The Way of the Warrior: Knowing When You’ve Lost

One of my favorite scenes in the movie Seven Samurai — which I previously called the best movie ever made — comes during the search for samurai to defend the village. Kyuzo, a superb swordsman, fights a training duel with another samurai, using bokken (wooden swords). They clash, but since they are using training weapons, no one is injured. The second swordsman says, “Ai uchi,” which means that they both killed each other (or would have if the blades had been live). No, Kyuzo says, I won, and turns to walk away. The second swordsman is furious, and insists on a fight with live blades. And Kyuzo kills him with the same cut he used before.

Every time I see it, I am reminded of how important it is to know when you’ve lost. Most of the battles the average person faces in life are not fights to the death, so acknowledging defeat is not so much about possibly saving your own life, but rather about recognizing that continuing to fight won’t get you anywhere. If you’re too blind to recognize defeat, you probably won’t see opportunity when it comes around.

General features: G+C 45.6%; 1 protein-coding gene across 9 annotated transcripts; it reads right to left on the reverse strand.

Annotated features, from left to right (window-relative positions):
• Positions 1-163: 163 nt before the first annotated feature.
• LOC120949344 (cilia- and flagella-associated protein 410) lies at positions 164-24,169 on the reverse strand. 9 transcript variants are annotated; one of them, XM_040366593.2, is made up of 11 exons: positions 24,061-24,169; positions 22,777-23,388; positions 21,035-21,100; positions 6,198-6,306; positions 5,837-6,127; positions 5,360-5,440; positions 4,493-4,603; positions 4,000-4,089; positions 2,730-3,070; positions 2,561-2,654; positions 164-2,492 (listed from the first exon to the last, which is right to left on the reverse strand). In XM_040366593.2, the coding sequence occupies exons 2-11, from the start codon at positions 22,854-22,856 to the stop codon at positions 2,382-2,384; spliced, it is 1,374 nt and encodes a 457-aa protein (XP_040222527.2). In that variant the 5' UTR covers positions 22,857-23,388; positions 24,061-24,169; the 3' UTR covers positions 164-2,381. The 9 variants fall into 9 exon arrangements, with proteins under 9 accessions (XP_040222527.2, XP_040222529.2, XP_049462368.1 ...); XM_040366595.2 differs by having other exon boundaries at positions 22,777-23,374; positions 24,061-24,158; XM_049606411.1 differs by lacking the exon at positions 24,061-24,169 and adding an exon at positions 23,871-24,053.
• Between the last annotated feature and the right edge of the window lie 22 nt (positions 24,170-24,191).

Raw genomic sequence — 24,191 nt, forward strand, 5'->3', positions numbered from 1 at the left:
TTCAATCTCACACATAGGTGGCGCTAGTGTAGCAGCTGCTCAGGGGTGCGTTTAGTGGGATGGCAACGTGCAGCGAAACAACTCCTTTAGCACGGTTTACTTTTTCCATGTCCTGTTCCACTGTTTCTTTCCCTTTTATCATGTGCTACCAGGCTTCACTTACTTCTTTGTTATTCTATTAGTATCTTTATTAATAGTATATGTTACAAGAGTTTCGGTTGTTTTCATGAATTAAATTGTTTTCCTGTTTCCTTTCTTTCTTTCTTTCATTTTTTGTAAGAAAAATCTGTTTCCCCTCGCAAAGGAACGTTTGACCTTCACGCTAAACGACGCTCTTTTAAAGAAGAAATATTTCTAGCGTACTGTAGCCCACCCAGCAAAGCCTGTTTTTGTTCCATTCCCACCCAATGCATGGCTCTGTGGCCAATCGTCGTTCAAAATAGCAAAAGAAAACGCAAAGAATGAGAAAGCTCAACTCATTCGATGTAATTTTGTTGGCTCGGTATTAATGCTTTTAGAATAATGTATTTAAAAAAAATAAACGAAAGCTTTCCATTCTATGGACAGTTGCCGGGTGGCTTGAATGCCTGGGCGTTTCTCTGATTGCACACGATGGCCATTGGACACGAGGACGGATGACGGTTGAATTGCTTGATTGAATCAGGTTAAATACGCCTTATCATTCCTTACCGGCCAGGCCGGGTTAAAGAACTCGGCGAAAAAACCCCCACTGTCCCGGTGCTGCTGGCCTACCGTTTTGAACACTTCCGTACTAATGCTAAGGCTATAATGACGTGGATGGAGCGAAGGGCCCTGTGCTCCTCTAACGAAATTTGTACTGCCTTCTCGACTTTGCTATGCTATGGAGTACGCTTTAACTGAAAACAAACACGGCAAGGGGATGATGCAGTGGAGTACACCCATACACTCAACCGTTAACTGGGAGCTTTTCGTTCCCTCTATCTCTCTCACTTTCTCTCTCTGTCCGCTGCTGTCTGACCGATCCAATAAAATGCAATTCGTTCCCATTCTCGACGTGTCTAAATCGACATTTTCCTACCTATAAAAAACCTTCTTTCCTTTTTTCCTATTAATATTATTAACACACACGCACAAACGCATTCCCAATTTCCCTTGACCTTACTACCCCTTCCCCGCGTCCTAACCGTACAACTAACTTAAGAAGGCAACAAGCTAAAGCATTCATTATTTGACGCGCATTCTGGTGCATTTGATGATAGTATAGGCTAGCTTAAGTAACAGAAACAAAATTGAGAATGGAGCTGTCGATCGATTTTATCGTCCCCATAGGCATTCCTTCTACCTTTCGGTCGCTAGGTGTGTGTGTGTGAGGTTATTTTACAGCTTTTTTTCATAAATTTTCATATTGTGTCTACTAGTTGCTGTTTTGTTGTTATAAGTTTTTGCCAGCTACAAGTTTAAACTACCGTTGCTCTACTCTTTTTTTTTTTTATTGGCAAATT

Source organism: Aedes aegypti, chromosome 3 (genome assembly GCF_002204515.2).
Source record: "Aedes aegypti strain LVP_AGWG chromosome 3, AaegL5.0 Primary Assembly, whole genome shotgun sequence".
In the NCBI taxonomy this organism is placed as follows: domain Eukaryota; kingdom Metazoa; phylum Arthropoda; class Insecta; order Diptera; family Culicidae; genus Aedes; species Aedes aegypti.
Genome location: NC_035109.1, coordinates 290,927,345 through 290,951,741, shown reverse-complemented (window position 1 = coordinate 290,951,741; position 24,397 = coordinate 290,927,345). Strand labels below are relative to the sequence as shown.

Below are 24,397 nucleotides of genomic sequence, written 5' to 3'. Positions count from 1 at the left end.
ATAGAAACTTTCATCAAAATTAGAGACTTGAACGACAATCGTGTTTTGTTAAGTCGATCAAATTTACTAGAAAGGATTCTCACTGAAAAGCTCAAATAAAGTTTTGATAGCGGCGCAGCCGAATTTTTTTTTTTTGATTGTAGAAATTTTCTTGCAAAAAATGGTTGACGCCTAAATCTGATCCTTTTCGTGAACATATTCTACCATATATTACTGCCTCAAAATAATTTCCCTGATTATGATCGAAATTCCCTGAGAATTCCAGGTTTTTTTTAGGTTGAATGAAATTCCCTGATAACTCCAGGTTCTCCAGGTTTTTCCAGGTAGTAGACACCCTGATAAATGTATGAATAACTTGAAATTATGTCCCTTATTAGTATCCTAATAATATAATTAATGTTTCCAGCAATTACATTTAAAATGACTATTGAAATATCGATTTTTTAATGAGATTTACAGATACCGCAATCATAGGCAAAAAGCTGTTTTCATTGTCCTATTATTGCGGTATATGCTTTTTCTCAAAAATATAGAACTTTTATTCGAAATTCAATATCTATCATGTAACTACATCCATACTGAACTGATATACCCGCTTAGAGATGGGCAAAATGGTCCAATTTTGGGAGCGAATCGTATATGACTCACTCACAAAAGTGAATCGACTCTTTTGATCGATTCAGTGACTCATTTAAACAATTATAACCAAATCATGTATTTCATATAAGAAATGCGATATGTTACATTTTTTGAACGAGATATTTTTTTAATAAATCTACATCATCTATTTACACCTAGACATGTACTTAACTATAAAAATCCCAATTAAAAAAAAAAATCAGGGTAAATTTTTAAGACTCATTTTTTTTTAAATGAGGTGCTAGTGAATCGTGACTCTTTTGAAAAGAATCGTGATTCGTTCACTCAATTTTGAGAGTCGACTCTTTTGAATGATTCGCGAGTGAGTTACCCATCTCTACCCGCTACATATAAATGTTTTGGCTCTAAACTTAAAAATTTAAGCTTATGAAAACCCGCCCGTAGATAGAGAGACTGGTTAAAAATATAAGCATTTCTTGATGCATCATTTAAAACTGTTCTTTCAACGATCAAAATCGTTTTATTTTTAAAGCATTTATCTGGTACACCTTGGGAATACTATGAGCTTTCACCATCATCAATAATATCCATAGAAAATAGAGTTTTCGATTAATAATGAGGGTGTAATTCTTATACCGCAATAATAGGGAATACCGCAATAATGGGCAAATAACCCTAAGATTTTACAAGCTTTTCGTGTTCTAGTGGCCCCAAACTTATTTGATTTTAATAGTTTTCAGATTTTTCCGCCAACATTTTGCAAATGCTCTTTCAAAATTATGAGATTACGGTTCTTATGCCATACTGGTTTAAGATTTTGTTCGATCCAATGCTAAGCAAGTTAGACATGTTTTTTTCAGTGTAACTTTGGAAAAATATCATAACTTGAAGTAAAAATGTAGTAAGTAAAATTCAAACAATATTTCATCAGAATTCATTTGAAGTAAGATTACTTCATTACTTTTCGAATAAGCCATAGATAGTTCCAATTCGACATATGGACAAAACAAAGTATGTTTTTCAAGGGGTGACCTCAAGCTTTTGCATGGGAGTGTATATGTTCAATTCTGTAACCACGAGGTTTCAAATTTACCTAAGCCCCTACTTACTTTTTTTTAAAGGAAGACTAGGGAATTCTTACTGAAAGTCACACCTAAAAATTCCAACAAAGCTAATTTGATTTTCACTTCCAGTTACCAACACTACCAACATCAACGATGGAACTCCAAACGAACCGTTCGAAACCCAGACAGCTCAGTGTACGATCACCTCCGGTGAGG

I’ve been thinking about this because when I was teaching an Aikido weapons class the other day, one of my students refused to end a paired kata by lowering his sword. “I don’t want to learn to surrender,” he said. I explained that when the kata is done properly, his opponent’s sword would be touching his throat. In a real fight, continuing to struggle would just get him killed; in training, continuing to struggle shows that he doesn’t understand what happened.

Besides, the position he sees as “surrender” is actually an alert position, one from which it is possible to make an opening if the other person makes a mistake. Acknowledging defeat does not mean giving up; it merely means recognizing the situation.

It’s not an easy thing to do. Nobody likes to lose. Our egos — like that of the samurai Kyuzo killed — get in the way. But dying — or getting fired or beat up or arrested — just so you can say you didn’t surrender is not a good strategy.

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Nancy Jane’s collection Conscientious Inconsistencies is available from PS Publishing and her novella Changeling can be ordered from Aqueduct Press. All fifty of the short-short stories she posted as part of her year-long Flash Fiction Project are available here.

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